For best CDs, first consider how long you want to keep your money tied up in one. Select ranked the top choices for three-month (BrioDirect High-Rate CD), six-month (iGObanking High-Yield iGOcd®), one-year (CFG Community Bank CD), three-year (First National Bank of America CD) and five-year (Ally Bank High Yield CD) CD terms.
Keeping your money in short-term bonds is a similar strategy as maintaining cash in a CD or savings account. Your money is safe and accessible.
And if rising inflation leads to higher interest rates, short-term bonds are more resilient whereas long-term bonds will suffer losses. For this reason, it's best to stick with short- to intermediate-term bonds and avoid anything long-term focused, suggests Lassus.
"Make sure your bonds or bond funds are shorter term since they will be affected less if interest rates begin to rise quickly," she says.
"Investors can also reinvest short-term bonds at higher interest rates as bonds mature," Arnott adds.
"Stocks can be good as a long-term inflation hedge but can suffer in the short term if inflation spikes," Arnott says.
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As you invest, Lassus warns to keep in mind that the current inflation issues may be transitory, so be careful not to make drastic changes in your portfolio that may hurt performance if inflation drops. "Diversification works whether we have rising inflation or stable inflation," she says.
Real estate traditionally does well during periods of higher inflation, as the value of property can increase. This means your landlord can charge you more for rent, which in turn increases their income so it is on pace with the rising inflation.
Beyond home ownership, real estate investments can be made through REITs (also known as Real Estate Investment Trusts) or through mutual funds that invest in REITs.
The post-pandemic era, however, may change how real estate responds to higher inflation. "Fundamentals are somewhat in question because of the long-term effects of Covid," Arnott says. Demand for commercial real estate, such as office and retail spaces, is still in limbo as more companies are adopting remote work or hybrid models.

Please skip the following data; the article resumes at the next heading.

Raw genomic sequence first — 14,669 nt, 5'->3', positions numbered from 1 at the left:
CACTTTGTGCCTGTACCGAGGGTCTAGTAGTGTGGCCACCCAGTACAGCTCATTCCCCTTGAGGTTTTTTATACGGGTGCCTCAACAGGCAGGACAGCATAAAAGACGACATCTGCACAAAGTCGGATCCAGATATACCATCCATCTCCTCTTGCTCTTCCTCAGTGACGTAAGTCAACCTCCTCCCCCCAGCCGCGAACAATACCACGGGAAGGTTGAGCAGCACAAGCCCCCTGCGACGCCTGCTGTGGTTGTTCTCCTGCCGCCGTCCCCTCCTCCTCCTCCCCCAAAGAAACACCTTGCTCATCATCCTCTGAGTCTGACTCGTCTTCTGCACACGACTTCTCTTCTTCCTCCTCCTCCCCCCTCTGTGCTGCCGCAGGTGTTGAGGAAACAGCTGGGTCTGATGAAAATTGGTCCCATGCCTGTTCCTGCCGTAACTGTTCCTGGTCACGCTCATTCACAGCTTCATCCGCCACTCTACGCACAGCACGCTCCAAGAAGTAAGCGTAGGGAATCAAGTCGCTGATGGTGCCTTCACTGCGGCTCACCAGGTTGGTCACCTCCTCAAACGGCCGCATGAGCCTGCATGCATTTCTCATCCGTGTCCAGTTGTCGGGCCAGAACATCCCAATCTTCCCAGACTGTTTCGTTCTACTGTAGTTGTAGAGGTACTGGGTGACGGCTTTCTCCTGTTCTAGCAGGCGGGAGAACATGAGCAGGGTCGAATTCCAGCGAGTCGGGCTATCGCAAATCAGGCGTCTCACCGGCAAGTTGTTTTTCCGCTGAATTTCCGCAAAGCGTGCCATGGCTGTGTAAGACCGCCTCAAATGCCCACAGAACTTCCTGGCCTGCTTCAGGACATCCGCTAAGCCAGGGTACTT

While gold doesn't always protect against rising inflation in the short term, it tends to keep up over the long term (meaning decades).
Prices for raw materials like oil, metals and agricultural products usually increase along with inflation, so they can be a good hedge against it.
Investors, however, should note that commodities can also be extremely risky, Arnott adds. The prices for commodities depends largely on supply and demand, which can be highly unpredictable. This makes them a risky investment, on top of investors taking on leverage: The chance of rewards are high, but so are risk of the losses.
"Bitcoin is often described as 'digital gold' and theoretically should protect against inflation because of limited supply. But the jury is still out on whether it will be a good inflation hedge over the long term," Arnott says.
And as a warning to investors, Arnott points to Bitcoin's recent volatility. If anything, she says it emphasizes the fact that Bitcoin can be difficult to incorporate into your diversified portfolio.
Investors have options to protect themselves against inflation, but the safest bet is through TIPS. Otherwise, use an inflation surge period to as a good time to review your overall investment performance and allocation to make sure it aligns with your goals.
"Don't make dramatic changes based on current inflation or market conditions since most of us are still long-term investors," Lassus says.